Wednesday, August 20, 2014

Withdrawal of skeletal muscle cells from cell cycle progression triggers differentiation of Toxoplasma gondii towards the bradyzoite stage

2014 Aug 14. doi: 10.1111/cmi.12342. [Epub ahead of print]
Toxoplasma gondii is a widespread intracellular parasite of mammals and birds and an important opportunistic pathogen of humans. Following primary infection, fast replicating tachyzoites disseminate within the host and are subsequently either eliminated by the immune system or transform to latent bradyzoites which preferentially persist in brain and muscle tissues. The factors which determine the parasites' tissue distribution during chronic toxoplasmosis are unknown. Here we show that mouse skeletal muscle cells (SkMCs) after differentiation to mature, myosin heavy chain-positive, polynucleated myotubes, significantly restrict tachyzoite replication and facilitate expression of bradyzoite-specific antigens and tissue cyst formation. In contrast, proliferating mononuclear myoblasts and control fibroblasts enable vigorous T. gondii replication but do not sustain bradyzoite or tissue cyst formation. Bradyzoite formation correlates with up-regulation of testis-specific Y-encoded-like protein-2 gene expression (Tspyl2) and p21Waf1/Cip1 as well as down-regulation of cyclin B1 and absence of DNA synthesis, i.e. a cell cycle arrest of syncytial myotubes. Following infection with T. gondii, myotubes but not myoblasts or fibroblasts further up-regulate the negative cell cycle regulator Tspyl2. Importantly, RNA interference-mediated knockdown of Tspyl2 abrogates differentiation of SkMCs to myotubes and enables T. gondii to replicate vigorously but abolishes bradyzoite-specific gene expression and tissue cyst formation. Together, these data indicate that Tspyl2-mediated host cell cycle withdrawal is a physiological trigger of Toxoplasma stage conversion in mature SkMCs. This finding might explain the preferred distribution of T. gondii tissue cysts in vivo.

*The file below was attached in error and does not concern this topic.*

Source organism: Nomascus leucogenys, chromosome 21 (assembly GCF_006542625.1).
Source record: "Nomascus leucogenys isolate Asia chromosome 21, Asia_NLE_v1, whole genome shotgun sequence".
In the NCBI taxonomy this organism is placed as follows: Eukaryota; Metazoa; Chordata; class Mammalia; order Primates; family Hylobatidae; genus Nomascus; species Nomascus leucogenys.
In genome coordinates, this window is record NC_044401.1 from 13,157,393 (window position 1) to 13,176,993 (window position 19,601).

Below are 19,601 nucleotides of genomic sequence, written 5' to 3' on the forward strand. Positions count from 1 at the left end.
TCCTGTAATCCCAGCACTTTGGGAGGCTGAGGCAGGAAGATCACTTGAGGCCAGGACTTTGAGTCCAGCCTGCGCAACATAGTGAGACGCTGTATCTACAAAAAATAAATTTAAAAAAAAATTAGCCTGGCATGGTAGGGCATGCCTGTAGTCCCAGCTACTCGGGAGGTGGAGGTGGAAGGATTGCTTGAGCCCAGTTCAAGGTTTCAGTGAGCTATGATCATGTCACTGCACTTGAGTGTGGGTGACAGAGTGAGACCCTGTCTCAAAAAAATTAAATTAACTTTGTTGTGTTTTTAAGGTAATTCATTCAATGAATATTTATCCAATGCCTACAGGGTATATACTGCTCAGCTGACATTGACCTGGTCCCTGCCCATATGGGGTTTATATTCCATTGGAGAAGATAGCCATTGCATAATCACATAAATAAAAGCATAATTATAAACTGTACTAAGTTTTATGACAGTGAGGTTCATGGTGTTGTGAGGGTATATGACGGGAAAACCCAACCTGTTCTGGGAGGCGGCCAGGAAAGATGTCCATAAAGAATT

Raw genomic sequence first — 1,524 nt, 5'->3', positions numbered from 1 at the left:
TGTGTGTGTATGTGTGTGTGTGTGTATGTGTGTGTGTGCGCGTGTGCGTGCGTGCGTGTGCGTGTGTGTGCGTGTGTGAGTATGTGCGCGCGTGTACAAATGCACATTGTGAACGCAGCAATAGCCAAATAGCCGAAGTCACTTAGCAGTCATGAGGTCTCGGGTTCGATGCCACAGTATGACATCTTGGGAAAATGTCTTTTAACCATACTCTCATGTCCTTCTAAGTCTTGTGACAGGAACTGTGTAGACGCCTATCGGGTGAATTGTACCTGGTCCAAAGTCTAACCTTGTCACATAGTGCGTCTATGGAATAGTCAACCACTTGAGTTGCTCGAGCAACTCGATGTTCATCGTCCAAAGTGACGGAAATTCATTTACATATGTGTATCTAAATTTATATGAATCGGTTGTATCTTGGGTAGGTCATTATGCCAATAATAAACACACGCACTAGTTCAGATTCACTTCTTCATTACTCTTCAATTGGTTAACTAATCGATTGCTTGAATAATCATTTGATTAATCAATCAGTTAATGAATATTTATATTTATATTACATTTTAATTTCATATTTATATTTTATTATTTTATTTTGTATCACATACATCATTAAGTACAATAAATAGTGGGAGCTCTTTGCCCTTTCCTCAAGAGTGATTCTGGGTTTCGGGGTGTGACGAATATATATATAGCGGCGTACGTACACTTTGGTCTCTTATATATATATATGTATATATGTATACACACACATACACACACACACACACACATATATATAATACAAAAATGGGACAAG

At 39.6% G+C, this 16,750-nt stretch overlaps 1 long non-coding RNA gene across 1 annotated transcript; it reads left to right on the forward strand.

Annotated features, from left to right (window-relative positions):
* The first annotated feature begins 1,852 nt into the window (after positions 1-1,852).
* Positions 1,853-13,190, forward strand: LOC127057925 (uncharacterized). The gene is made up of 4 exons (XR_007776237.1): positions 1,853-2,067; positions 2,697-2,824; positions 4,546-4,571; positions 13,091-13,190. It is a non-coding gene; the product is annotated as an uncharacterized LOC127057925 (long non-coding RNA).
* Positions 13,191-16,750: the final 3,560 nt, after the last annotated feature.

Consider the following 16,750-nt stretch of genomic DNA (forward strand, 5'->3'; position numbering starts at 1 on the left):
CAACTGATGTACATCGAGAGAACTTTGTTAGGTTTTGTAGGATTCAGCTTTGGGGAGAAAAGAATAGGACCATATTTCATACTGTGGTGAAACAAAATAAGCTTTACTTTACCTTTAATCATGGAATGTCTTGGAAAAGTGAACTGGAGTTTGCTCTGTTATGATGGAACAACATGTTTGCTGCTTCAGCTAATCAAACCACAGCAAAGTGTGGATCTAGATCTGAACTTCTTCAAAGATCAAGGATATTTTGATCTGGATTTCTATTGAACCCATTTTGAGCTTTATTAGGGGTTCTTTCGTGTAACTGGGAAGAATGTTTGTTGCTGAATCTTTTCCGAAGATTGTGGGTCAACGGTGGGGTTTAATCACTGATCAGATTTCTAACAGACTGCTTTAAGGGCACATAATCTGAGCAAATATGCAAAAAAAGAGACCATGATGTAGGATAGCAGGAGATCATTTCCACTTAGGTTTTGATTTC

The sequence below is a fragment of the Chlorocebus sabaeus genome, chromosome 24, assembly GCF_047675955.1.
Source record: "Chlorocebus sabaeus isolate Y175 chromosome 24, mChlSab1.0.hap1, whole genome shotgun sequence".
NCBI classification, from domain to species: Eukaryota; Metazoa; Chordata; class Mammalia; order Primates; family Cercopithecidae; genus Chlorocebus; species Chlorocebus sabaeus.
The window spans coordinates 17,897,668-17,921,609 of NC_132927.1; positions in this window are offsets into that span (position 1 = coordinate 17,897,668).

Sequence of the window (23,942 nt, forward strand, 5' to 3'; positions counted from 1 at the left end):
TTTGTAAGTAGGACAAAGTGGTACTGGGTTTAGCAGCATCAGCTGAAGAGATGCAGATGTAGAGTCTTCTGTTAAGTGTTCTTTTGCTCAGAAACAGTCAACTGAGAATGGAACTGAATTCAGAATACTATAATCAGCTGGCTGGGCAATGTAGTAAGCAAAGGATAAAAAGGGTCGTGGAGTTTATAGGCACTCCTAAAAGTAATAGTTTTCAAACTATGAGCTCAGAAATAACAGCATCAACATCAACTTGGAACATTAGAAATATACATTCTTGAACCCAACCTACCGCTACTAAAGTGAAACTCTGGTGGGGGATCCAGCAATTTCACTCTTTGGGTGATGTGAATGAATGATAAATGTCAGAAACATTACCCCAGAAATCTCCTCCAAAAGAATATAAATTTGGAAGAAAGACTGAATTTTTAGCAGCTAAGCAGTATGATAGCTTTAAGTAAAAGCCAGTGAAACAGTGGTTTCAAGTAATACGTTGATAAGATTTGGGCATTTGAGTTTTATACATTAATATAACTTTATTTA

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[PubMed - as supplied by publisher]

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